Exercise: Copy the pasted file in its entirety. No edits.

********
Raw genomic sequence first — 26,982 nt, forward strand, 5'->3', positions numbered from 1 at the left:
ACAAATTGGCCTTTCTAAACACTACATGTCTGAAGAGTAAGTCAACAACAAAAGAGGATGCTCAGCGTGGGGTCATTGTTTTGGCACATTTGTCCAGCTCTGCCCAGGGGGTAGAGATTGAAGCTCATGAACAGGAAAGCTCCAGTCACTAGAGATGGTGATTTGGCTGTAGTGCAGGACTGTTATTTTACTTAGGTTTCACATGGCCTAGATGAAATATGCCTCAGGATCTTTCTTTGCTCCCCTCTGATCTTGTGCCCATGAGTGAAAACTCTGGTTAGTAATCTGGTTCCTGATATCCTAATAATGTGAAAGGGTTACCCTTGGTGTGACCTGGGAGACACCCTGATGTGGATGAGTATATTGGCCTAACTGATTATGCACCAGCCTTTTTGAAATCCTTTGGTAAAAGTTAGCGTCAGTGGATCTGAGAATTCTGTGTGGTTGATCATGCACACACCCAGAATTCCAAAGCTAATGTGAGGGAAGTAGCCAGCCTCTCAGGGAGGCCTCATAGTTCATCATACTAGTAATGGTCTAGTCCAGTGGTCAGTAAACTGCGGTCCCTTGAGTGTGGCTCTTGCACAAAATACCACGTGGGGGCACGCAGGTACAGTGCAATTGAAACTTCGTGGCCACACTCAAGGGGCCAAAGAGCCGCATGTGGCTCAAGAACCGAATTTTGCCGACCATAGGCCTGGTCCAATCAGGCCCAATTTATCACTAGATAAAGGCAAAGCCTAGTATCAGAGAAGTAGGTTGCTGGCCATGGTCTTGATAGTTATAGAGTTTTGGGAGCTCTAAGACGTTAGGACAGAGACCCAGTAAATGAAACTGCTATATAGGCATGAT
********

Raw genomic sequence first — 26,982 nt, forward strand, 5'->3', positions numbered from 1 at the left:
ACAAATTGGCCTTTCTAAACACTACATGTCTGAAGAGTAAGTCAACAACAAAAGAGGATGCTCAGCGTGGGGTCATTGTTTTGGCACATTTGTCCAGCTCTGCCCAGGGGGTAGAGATTGAAGCTCATGAACAGGAAAGCTCCAGTCACTAGAGATGGTGATTTGGCTGTAGTGCAGGACTGTTATTTTACTTAGGTTTCACATGGCCTAGATGAAATATGCCTCAGGATCTTTCTTTGCTCCCCTCTGATCTTGTGCCCATGAGTGAAAACTCTGGTTAGTAATCTGGTTCCTGATATCCTAATAATGTGAAAGGGTTACCCTTGGTGTGACCTGGGAGACACCCTGATGTGGATGAGTATATTGGCCTAACTGATTATGCACCAGCCTTTTTGAAATCCTTTGGTAAAAGTTAGCGTCAGTGGATCTGAGAATTCTGTGTGGTTGATCATGCACACACCCAGAATTCCAAAGCTAATGTGAGGGAAGTAGCCAGCCTCTCAGGGAGGCCTCATAGTTCATCATACTAGTAATGGTCTAGTCCAGTGGTCAGTAAACTGCGGTCCCTTGAGTGTGGCTCTTGCACAAAATACCACGTGGGGGCACGCAGGTACAGTGCAATTGAAACTTCGTGGCCACACTCAAGGGGCCAAAGAGCCGCATGTGGCTCAAGAACCGAATTTTGCCGACCATAGGCCTGGTCCAATCAGGCCCAATTTATCACTAGATAAAGGCAAAGCCTAGTATCAGAGAAGTAGGTTGCTGGCCATGGTCTTGATAGTTATAGAGTTTTGGGAGCTCTAAGACGTTAGGACAGAGACCCAGTAAATGAAACTGCTATATAGGCATGAT